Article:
Controlling blood glucose in the hospital
Because not much is known about the use of diabetes drugs other than insulin in hospitalized patients, insulin is usually the drug of choice in the hospital, and other diabetes drugs are discontinued. (See “Diabetes Drugs in the Hospital” for more on this topic.)
The two methods of insulin delivery used in hospitals are continuous IV (intravenous) infusion, using a clear, short-acting insulin, and subcutaneous insulin — insulin given by injection under the skin or with an insulin pump — using a combination of long-acting and short-acting insulins or, in a pump, just short-acting insulin.
Intravenous insulin delivery is sometimes referred to as an “insulin drip.” An insulin drip is almost always used in the following situations:
- You are admitted to the hospital to have surgery (particularly heart surgery).
- You are having an organ transplant.
- You have high blood glucose because you are taking a drug or drugs that cause high blood glucose, such as high-dose glucocorticoid (steroid) therapy.
- You have Type 1 diabetes and are taking in no food by mouth.
- Your heart is not pumping effectively (a condition called cardiogenic shock) and there is inadequate blood flow in your body.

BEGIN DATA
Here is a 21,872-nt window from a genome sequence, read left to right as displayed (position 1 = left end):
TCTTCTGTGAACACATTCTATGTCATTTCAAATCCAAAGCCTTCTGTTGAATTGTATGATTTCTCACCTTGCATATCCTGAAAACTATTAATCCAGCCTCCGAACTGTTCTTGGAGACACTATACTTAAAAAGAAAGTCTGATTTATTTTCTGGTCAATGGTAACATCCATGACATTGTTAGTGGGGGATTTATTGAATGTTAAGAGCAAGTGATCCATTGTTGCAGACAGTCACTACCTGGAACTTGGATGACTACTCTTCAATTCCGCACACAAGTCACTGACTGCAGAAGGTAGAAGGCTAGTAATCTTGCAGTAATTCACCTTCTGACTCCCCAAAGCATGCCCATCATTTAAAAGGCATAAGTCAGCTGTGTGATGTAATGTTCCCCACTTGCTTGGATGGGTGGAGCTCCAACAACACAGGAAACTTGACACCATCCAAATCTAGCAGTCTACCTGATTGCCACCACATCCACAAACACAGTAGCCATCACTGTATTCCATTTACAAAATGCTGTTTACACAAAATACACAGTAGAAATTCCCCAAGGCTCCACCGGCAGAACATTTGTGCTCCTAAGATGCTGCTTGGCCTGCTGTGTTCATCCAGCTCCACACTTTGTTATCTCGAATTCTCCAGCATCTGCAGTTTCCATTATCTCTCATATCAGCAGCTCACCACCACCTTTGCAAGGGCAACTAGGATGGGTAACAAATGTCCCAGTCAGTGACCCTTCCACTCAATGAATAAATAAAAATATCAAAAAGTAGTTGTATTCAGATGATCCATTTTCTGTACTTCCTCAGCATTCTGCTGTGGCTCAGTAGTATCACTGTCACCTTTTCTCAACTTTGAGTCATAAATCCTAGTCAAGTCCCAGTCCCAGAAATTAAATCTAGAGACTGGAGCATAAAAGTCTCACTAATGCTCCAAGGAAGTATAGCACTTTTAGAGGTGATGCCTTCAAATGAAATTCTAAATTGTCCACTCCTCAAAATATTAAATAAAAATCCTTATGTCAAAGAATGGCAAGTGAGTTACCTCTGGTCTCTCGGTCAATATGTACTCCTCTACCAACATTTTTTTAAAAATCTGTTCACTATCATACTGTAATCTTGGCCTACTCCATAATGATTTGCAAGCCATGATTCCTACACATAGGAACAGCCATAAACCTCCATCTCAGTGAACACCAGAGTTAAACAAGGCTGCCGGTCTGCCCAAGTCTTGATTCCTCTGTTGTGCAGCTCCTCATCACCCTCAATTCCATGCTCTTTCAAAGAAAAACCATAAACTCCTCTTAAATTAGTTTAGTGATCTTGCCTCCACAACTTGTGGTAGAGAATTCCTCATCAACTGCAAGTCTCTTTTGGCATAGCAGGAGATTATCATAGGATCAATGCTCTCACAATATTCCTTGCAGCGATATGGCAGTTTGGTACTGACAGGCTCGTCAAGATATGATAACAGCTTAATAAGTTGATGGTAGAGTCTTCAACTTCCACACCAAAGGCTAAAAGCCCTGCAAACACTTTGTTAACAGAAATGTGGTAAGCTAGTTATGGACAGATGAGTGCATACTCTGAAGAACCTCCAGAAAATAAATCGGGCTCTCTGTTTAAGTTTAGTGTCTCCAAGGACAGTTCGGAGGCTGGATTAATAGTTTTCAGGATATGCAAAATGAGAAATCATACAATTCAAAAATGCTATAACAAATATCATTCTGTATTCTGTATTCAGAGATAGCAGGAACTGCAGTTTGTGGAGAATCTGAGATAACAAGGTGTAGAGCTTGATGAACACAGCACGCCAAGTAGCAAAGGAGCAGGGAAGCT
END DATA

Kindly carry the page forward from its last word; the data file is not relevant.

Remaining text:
- You are critically ill.
Insulin drip therapy is also used to treat diabetic ketoacidosis and hyperosmolar hyperglycemic state, both of which are life-threatening complications of diabetes that occur as a result of prolonged high blood glucose levels coupled with inadequate insulin and dehydration. These conditions sometimes occur in people who are not aware that they have diabetes. In women with pre-existing diabetes who are pregnant, an insulin drip may be used to control blood glucose levels during labor and delivery.
Subcutaneous insulin therapy is more likely to be used in people are not critically ill. A variety of insulins may be used, depending on a person’s needs and why he is in the hospital. Typically, both basal insulin (“background” insulin that’s needed between meals and over-night) and mealtime insulin (insulin needed to cover food intake) are given. A person’s in-hospital insulin plan also typically includes instructions for supplemental, or “correction,” doses in the event of high blood glucose levels. Similarly, the insulin plan should include instructions for treating hypoglycemia.
The uncertainty of the daily routine in the hospital can make controlling blood glucose difficult. For example, the schedule for meals and insulin doses may be different from one day to the next because of tests or procedures that need to be done. However, if you are requiring correction doses or hypoglycemia treatments frequently, your physician will likely change your routine insulin dosing plan in an attempt to prevent frequent highs or lows.